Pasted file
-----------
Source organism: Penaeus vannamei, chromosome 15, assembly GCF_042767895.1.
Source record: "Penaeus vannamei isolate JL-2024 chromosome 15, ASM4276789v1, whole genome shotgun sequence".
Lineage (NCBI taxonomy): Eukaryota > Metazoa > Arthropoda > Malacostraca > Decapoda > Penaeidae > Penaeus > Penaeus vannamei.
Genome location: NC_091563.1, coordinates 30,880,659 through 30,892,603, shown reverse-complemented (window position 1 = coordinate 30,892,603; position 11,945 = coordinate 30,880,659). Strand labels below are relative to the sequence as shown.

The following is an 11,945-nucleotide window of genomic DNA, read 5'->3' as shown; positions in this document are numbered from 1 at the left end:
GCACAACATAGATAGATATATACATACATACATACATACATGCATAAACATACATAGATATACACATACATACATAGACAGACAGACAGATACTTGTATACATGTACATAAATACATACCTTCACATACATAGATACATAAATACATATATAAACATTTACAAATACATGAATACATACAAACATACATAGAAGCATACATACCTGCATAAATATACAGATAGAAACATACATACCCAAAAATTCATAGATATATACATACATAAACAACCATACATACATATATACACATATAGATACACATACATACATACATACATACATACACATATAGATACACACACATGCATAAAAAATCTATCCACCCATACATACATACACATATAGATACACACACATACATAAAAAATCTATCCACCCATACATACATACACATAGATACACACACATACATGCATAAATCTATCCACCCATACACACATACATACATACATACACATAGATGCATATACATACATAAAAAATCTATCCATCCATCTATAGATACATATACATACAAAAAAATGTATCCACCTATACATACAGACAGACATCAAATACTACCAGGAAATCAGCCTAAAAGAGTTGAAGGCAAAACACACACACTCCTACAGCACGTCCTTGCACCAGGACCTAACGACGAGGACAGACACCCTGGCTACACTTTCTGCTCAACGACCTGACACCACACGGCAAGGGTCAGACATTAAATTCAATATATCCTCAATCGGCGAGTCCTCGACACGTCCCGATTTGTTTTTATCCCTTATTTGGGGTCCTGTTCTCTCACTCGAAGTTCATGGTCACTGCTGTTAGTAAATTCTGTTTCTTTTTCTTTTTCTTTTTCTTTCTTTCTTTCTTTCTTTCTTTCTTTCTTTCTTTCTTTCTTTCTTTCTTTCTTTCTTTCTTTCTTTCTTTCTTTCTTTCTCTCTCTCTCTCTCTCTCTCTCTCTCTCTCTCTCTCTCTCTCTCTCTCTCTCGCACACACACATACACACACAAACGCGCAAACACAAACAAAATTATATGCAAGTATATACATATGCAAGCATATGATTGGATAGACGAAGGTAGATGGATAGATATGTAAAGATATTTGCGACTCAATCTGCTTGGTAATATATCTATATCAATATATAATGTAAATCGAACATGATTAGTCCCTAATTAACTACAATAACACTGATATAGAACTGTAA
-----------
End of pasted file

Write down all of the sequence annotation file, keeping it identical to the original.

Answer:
Source organism: Penaeus vannamei, chromosome 15, assembly GCF_042767895.1.
Source record: "Penaeus vannamei isolate JL-2024 chromosome 15, ASM4276789v1, whole genome shotgun sequence".
Lineage (NCBI taxonomy): Eukaryota > Metazoa > Arthropoda > Malacostraca > Decapoda > Penaeidae > Penaeus > Penaeus vannamei.
Genome location: NC_091563.1, coordinates 30,880,659 through 30,892,603, shown reverse-complemented (window position 1 = coordinate 30,892,603; position 11,945 = coordinate 30,880,659). Strand labels below are relative to the sequence as shown.

The following is an 11,945-nucleotide window of genomic DNA, read 5'->3' as shown; positions in this document are numbered from 1 at the left end:
GCACAACATAGATAGATATATACATACATACATACATACATGCATAAACATACATAGATATACACATACATACATAGACAGACAGACAGATACTTGTATACATGTACATAAATACATACCTTCACATACATAGATACATAAATACATATATAAACATTTACAAATACATGAATACATACAAACATACATAGAAGCATACATACCTGCATAAATATACAGATAGAAACATACATACCCAAAAATTCATAGATATATACATACATAAACAACCATACATACATATATACACATATAGATACACATACATACATACATACATACATACACATATAGATACACACACATGCATAAAAAATCTATCCACCCATACATACATACACATATAGATACACACACATACATAAAAAATCTATCCACCCATACATACATACACATAGATACACACACATACATGCATAAATCTATCCACCCATACACACATACATACATACATACACATAGATGCATATACATACATAAAAAATCTATCCATCCATCTATAGATACATATACATACAAAAAAATGTATCCACCTATACATACAGACAGACATCAAATACTACCAGGAAATCAGCCTAAAAGAGTTGAAGGCAAAACACACACACTCCTACAGCACGTCCTTGCACCAGGACCTAACGACGAGGACAGACACCCTGGCTACACTTTCTGCTCAACGACCTGACACCACACGGCAAGGGTCAGACATTAAATTCAATATATCCTCAATCGGCGAGTCCTCGACACGTCCCGATTTGTTTTTATCCCTTATTTGGGGTCCTGTTCTCTCACTCGAAGTTCATGGTCACTGCTGTTAGTAAATTCTGTTTCTTTTTCTTTTTCTTTTTCTTTCTTTCTTTCTTTCTTTCTTTCTTTCTTTCTTTCTTTCTTTCTTTCTTTCTTTCTTTCTTTCTTTCTTTCTTTCTTTCTCTCTCTCTCTCTCTCTCTCTCTCTCTCTCTCTCTCTCTCTCTCTCTCTCTCGCACACACACATACACACACAAACGCGCAAACACAAACAAAATTATATGCAAGTATATACATATGCAAGCATATGATTGGATAGACGAAGGTAGATGGATAGATATGTAAAGATATTTGCGACTCAATCTGCTTGGTAATATATCTATATCAATATATAATGTAAATCGAACATGATTAGTCCCTAATTAACTACAATAACACTGATATAGAACTGTAA